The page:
Across China: Visually impaired businessman lights up life of disabled
TIANJIN, June 18 (Xinhua) -- Blurred vision doesn't stop Cai Cheng from lighting up the life of disabled people.
"I have a beautiful dream to venture out into the world. Despite wind and rain, I'll keep going, going."
Cai plays guitar and sings his self-written songs with his company employees in his spare time.
Seven years ago, the 28-year-old visually impaired started a domestic services company. It now has 35 employees, one-third of whom are either disabled or related to someone disabled. Nearly 1,000 disabled families are its clients.
Cai's fate was changed due to optic neuritis when he was 10 years old. "It seemed like the sky was falling down," said Wang Zhiping, Cai's mother.
Visual impairment made it impossible for him to stay in his public primary school. Two years later, he was transferred to a special school for the blind.
At this special school, he was taught the skills of traditional Chinese massage, a common job for many blind people in China.
"I didn't want to end up in this kind of life," Cai said. So he applied to Tianjin Open University and was luckily admitted by the junior college's social work program in 2010.
At college, he came up with the idea of starting a business. With the local government's funding and interest-free loans, he set up a company in 2011 and obtained a government project to offer domestic services to the community's disabled residents.
Wang, an accountant, quit her own job and became the first employee of her son's company. At that time, the biggest challenge was to find clients. She started by offering free services to win their trust.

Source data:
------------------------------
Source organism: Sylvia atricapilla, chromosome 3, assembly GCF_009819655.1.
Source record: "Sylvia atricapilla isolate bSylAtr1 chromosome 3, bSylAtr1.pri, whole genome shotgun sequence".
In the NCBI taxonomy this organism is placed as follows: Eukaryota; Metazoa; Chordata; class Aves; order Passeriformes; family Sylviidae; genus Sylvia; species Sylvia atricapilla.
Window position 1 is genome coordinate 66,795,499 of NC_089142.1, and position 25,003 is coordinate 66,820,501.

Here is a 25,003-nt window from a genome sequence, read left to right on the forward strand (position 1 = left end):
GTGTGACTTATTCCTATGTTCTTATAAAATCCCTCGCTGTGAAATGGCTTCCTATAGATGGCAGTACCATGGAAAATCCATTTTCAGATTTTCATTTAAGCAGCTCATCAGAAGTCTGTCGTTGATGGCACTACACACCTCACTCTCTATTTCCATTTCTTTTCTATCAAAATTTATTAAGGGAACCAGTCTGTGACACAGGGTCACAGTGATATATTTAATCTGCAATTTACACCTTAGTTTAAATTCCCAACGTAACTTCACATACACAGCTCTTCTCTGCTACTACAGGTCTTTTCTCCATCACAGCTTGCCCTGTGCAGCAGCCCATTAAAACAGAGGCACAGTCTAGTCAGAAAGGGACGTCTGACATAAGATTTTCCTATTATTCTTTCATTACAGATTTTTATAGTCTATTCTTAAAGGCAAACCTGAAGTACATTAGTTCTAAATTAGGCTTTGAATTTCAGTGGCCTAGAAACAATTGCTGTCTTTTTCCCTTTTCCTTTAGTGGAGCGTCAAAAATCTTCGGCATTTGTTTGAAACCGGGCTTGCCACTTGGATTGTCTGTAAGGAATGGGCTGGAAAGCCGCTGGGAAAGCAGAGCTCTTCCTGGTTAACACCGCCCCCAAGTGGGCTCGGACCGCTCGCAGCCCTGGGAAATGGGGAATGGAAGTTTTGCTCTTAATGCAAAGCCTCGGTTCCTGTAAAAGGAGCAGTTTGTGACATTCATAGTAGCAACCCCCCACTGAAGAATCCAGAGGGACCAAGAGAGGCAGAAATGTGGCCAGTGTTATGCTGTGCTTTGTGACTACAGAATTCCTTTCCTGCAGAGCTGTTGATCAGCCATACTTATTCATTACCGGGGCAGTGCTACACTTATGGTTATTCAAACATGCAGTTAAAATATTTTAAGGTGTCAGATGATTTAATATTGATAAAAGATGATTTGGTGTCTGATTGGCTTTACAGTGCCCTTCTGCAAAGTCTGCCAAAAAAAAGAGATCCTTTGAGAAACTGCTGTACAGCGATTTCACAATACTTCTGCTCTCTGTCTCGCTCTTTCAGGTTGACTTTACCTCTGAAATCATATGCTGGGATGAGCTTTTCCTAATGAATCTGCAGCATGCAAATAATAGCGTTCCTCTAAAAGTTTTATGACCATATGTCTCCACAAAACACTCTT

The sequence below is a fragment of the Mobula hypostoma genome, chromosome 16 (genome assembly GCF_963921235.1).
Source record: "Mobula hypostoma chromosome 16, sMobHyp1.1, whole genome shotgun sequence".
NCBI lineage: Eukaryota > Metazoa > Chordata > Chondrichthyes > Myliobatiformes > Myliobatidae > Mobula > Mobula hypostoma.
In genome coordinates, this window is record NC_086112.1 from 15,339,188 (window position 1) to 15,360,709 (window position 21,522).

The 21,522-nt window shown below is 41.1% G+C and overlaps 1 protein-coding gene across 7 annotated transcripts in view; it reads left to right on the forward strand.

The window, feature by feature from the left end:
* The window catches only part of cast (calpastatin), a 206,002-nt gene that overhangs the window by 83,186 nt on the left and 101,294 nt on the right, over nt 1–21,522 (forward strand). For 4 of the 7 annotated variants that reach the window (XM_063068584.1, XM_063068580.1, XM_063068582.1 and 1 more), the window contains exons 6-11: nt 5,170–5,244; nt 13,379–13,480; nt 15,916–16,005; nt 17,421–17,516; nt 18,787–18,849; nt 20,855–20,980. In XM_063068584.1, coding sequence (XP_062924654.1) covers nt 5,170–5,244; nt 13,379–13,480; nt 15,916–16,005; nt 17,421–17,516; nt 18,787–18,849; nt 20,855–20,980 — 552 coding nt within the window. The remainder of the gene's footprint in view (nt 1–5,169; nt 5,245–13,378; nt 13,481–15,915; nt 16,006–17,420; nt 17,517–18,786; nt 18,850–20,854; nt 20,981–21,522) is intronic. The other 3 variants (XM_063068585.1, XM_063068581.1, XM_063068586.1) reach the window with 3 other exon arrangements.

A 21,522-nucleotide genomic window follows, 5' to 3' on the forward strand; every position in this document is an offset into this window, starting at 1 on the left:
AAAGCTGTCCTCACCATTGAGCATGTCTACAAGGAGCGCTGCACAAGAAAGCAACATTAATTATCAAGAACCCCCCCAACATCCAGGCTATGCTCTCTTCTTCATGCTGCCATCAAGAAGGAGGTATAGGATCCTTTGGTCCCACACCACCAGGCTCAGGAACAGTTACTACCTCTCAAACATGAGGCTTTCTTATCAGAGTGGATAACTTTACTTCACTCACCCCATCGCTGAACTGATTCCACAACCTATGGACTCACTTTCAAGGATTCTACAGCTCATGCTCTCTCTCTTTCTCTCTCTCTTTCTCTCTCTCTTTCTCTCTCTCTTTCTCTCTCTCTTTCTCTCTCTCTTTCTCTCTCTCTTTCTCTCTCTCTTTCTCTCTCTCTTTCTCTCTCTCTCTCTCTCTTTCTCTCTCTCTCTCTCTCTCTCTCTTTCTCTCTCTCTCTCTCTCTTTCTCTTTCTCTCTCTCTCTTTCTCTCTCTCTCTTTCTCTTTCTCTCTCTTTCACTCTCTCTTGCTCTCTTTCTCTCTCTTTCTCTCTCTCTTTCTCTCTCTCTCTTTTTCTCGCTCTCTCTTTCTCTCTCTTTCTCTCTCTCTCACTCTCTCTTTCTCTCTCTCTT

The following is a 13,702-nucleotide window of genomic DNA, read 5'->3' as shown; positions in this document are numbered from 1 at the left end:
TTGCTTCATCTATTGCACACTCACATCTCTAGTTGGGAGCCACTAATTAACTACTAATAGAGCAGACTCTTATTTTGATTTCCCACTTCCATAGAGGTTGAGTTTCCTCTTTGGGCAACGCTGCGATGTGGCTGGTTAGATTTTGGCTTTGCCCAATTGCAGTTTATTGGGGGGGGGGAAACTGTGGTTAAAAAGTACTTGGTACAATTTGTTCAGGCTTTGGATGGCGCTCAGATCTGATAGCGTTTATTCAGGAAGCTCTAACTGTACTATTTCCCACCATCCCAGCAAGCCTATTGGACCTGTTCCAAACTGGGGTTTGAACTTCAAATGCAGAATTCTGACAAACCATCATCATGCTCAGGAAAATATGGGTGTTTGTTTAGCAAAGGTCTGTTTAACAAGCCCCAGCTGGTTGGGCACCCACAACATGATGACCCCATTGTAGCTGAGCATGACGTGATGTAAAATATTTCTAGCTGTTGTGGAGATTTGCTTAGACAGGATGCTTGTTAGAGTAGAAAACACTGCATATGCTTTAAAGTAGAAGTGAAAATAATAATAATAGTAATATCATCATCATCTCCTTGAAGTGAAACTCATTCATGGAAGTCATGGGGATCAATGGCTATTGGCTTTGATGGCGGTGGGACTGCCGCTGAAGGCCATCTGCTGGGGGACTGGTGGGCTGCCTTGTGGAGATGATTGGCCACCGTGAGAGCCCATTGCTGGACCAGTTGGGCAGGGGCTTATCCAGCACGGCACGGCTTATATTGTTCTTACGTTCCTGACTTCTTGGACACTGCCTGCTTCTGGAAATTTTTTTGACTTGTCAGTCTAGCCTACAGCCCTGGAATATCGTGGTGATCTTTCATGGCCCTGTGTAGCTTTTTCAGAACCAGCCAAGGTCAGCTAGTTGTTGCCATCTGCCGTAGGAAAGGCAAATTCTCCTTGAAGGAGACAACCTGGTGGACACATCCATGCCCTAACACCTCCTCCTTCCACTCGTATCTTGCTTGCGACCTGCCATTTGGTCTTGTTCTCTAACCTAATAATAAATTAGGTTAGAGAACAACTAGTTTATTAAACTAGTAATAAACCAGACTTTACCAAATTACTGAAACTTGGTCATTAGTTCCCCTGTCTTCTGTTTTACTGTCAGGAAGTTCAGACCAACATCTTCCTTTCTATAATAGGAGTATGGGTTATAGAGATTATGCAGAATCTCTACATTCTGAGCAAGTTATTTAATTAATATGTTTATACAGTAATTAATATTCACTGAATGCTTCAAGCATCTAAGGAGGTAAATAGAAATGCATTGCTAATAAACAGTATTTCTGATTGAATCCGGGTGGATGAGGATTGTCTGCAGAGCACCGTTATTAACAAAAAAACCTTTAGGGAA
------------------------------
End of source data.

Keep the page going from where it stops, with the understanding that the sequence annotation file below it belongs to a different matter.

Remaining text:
As the company grew, Cai's first thought was to provide jobs for the disabled and their families. "I can understand the inconvenience of the disabled better than most. I wanted to do something for them," Cai said.
He Ying, 60, suffers from facial neurofibroma, her husband is paralyzed in bed, and her son is incapacitated by a serious illness.
Cai offered her a job as a domestic worker. "I can buy you chicken legs now," she told her husband after she got the first month's salary. On good days, she can make more than 5,000 yuan (780 U.S. dollars) a month.
Wang Xi, 30, lost his left leg in an accident a few years ago. After finding out he can still drive, Cai asked him to be a driver in his company.
"There are many disabled people in the company, and everyone is working for a better life," Wang said.
A better life for Cai meant starting a family. Introduced by a client, he met his wife Liu Yunli and their baby is now two years old.
"The happiest thing about our life is that I ride an electric bike and take him to work. It's really tiring but he can always find a way to amuse me." Liu said. "I feel a sense of security when I'm with him."
Cai is a person who will never be satisfied with the status quo. After years of development, he has expanded his businesses into more areas including massage, hoping to provide more jobs for the disabled. He even started a course to teach guitar to children.
"What you have achieved might be glorious, but it's in the past. If we grasp the moment now, we'll have a better future," he said.